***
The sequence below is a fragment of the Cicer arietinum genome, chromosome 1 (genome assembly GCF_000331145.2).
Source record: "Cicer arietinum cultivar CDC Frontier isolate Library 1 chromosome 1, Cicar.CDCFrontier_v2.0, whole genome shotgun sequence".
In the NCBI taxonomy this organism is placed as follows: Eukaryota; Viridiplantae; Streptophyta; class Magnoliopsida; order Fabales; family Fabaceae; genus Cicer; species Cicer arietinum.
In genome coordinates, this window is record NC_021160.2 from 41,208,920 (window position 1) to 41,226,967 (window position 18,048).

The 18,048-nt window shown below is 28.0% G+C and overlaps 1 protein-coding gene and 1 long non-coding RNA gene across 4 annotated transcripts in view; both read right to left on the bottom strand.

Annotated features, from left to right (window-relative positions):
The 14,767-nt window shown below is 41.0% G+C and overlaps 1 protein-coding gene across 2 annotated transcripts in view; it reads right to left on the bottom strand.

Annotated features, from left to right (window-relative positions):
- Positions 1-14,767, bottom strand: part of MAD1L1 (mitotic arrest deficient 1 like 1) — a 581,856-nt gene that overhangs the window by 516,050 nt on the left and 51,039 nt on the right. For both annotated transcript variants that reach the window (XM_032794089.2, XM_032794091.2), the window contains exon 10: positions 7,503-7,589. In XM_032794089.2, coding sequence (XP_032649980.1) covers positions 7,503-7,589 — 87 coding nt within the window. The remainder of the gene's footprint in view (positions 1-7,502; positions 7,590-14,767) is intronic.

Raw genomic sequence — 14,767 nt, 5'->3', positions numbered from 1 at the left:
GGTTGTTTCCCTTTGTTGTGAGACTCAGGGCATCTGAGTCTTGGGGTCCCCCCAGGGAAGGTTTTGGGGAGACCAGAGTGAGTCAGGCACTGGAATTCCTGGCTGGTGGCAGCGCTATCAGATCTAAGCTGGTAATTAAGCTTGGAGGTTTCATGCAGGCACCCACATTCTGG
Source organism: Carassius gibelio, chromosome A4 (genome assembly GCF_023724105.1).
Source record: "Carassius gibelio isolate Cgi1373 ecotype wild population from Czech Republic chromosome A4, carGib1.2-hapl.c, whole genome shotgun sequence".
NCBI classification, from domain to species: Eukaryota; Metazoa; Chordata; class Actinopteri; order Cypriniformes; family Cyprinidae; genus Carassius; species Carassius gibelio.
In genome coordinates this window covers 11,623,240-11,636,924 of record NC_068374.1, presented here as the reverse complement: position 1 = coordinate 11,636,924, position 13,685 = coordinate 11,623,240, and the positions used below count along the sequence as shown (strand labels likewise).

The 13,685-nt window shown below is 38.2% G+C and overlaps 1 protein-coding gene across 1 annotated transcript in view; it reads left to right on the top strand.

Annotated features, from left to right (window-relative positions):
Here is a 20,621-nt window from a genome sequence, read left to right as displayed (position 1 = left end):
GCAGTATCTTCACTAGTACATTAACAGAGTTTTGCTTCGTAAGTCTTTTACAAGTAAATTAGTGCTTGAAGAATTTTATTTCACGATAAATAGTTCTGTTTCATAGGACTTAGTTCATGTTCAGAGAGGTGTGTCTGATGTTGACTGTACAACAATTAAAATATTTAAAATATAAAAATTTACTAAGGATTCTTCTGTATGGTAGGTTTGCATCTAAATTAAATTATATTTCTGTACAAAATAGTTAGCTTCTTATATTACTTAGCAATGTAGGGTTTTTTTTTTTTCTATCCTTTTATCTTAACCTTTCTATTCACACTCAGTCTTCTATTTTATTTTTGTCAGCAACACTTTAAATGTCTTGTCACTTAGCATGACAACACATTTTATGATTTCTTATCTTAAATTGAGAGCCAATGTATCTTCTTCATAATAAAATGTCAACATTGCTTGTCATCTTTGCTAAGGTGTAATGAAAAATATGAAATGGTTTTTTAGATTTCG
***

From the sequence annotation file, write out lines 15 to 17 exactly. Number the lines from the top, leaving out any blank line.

In genome coordinates this window covers 11,623,240-11,636,924 of record NC_068374.1, presented here as the reverse complement: position 1 = coordinate 11,636,924, position 13,685 = coordinate 11,623,240, and the positions used below count along the sequence as shown (strand labels likewise).

The 13,685-nt window shown below is 38.2% G+C and overlaps 1 protein-coding gene across 1 annotated transcript in view; it reads left to right on the top strand.

Annotated features, from left to right (window-relative positions):